The tour was led by local expert Claude Verhaeghe and took us to some recently excavated sites in areas where the first gas attacks of the war took place.
The RSC party met up close to Ypres railway station and took a coach to the monumental Ploegsteert memorial (see above) where we met up with Claude and then took a walking tour along Mud Lane via a series of military cemeteries to the site of the Christmas Day truce (see below).
The Ploegsteert area in in that curious part of french-speaking Wallonia that butts into Western Flanders. Clearly its mixture of francophone and Flemish place names were too much for the first wave of mainly London bred British soldiers based in the area from 1914. This led to familiar London place names replacing local ones in their military maps. Tracks through the woods were known as the Strand, Regent Street and Haymarket.
Claude described the situation of the men on the frontline, told various episodes from the war in the area, and the fascinating, individual stories of many of the men who lost their lives.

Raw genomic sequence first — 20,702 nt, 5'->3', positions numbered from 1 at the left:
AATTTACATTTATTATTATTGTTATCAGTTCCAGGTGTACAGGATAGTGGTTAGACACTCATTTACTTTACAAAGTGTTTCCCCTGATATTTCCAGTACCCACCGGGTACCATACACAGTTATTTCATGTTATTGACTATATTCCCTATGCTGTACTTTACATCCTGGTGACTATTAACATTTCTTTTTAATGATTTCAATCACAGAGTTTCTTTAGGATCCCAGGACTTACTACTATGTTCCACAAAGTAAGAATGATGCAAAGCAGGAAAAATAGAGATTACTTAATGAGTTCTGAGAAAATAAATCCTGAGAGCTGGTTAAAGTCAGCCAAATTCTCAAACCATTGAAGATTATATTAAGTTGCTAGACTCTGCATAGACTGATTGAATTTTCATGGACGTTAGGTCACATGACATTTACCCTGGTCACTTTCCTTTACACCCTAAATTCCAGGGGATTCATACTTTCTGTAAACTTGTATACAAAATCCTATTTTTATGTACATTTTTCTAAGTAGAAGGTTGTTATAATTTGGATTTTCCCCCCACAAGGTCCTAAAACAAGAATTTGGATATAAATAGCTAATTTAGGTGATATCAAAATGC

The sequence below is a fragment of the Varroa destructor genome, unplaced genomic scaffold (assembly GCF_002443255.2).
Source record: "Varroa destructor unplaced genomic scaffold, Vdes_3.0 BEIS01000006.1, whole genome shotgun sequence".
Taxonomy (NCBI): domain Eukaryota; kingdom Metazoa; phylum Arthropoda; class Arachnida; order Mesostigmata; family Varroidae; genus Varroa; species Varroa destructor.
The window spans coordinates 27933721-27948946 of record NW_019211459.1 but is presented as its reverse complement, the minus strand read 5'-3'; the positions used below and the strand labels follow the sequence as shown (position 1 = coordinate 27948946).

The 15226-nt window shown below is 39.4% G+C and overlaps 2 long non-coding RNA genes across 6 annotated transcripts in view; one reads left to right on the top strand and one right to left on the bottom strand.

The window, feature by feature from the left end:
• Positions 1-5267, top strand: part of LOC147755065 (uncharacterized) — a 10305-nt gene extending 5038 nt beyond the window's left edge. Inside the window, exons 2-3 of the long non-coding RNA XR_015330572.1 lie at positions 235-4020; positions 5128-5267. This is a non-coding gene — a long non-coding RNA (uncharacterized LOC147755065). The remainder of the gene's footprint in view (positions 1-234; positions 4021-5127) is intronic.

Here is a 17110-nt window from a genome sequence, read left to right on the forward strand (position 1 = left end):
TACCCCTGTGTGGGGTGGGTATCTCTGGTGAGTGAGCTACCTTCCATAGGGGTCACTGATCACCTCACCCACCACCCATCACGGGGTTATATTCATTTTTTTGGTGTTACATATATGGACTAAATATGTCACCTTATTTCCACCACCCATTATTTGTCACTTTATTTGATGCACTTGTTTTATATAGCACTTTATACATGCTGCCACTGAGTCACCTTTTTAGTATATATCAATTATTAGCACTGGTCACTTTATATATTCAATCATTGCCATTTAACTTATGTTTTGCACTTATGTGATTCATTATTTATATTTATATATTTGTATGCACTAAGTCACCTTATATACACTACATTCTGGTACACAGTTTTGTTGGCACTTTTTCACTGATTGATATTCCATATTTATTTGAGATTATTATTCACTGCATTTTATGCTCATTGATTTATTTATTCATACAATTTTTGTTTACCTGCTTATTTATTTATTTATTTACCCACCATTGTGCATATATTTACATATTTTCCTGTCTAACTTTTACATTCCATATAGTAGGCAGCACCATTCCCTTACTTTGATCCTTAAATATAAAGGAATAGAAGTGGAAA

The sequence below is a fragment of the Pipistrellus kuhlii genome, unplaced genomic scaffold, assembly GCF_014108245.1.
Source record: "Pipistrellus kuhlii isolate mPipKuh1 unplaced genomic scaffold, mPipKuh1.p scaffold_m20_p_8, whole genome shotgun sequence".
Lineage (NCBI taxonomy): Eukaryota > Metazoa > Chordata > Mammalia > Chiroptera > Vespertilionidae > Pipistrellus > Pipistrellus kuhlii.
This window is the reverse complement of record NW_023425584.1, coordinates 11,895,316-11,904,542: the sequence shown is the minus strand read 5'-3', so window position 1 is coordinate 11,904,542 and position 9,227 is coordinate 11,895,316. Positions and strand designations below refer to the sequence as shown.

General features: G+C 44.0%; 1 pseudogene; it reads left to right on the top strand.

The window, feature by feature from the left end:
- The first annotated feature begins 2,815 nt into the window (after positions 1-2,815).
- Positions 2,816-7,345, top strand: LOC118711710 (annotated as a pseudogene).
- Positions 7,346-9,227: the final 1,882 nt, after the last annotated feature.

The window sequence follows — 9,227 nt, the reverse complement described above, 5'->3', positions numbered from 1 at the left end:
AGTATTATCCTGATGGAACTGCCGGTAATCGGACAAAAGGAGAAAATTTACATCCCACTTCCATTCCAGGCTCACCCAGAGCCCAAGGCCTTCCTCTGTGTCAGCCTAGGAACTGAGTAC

At the Prowse Point cemetery (see above) – one of the few cemeteries that are ‘open’ to receive the bodies of the soldiers that are still being discovered in the area - Claude and section secretary Becki Scott described their involvement in the discovery, scientific identification and reburial of Australian solder Alan Mather and how just a few years ago.
After the walk a brief coach tour took us past Bruce Bairnsfather’s ‘cottage’ and some of the craters formed by the huge explosive mines employed by both sides. It was disconcerting to realise that a number untriggered or unexploded mines are still buried in the region. The last victims of World War One was in 1955 when an untriggered mine exploded. But hazards from the discovery of conventional unexploded ordnance and even gas shells are still common place in the area.
After a very pleasant lunch at the restaurant L’Auberge our party returned to Ypres via the Church crypt at Messines where Adolf Hitler had been treated for injuries during the war. We learnt that Winston Churchill had been in the same sector in 1916 when commanding a battalion of the Royal Scots Fusiliers following his resignation from government following the Gallipoli debacle. Both future leaders were enthusiastic painters and both had painted the church at Messines.
Our thanks to Becki Scott for organising the logistics of the trip and to Claude Verhaeghe for being a very informative and entertaining guide. You can find out more about Claude’s battlefield tours here.